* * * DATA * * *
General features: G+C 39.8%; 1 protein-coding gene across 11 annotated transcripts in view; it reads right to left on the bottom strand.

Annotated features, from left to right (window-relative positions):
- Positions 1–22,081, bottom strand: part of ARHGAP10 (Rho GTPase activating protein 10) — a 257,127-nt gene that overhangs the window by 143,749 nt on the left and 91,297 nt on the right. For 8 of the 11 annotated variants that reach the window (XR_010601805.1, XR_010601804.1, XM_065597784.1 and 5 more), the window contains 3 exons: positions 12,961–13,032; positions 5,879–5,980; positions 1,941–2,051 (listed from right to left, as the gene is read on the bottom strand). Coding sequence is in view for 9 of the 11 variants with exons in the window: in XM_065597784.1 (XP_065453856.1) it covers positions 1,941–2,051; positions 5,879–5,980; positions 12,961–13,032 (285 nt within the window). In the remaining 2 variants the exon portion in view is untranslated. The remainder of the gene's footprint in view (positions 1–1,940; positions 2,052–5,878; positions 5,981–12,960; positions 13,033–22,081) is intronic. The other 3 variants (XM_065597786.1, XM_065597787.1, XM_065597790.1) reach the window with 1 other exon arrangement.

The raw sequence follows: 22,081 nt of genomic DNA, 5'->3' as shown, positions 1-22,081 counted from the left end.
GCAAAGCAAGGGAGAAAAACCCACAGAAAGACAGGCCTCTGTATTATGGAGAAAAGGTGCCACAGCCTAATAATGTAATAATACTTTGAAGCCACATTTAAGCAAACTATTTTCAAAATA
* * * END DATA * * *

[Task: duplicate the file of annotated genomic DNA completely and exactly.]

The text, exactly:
General features: G+C 39.8%; 1 protein-coding gene across 11 annotated transcripts in view; it reads right to left on the bottom strand.

Annotated features, from left to right (window-relative positions):
- Positions 1–22,081, bottom strand: part of ARHGAP10 (Rho GTPase activating protein 10) — a 257,127-nt gene that overhangs the window by 143,749 nt on the left and 91,297 nt on the right. For 8 of the 11 annotated variants that reach the window (XR_010601805.1, XR_010601804.1, XM_065597784.1 and 5 more), the window contains 3 exons: positions 12,961–13,032; positions 5,879–5,980; positions 1,941–2,051 (listed from right to left, as the gene is read on the bottom strand). Coding sequence is in view for 9 of the 11 variants with exons in the window: in XM_065597784.1 (XP_065453856.1) it covers positions 1,941–2,051; positions 5,879–5,980; positions 12,961–13,032 (285 nt within the window). In the remaining 2 variants the exon portion in view is untranslated. The remainder of the gene's footprint in view (positions 1–1,940; positions 2,052–5,878; positions 5,981–12,960; positions 13,033–22,081) is intronic. The other 3 variants (XM_065597786.1, XM_065597787.1, XM_065597790.1) reach the window with 1 other exon arrangement.

The raw sequence follows: 22,081 nt of genomic DNA, 5'->3' as shown, positions 1-22,081 counted from the left end.
GCAAAGCAAGGGAGAAAAACCCACAGAAAGACAGGCCTCTGTATTATGGAGAAAAGGTGCCACAGCCTAATAATGTAATAATACTTTGAAGCCACATTTAAGCAAACTATTTTCAAAATA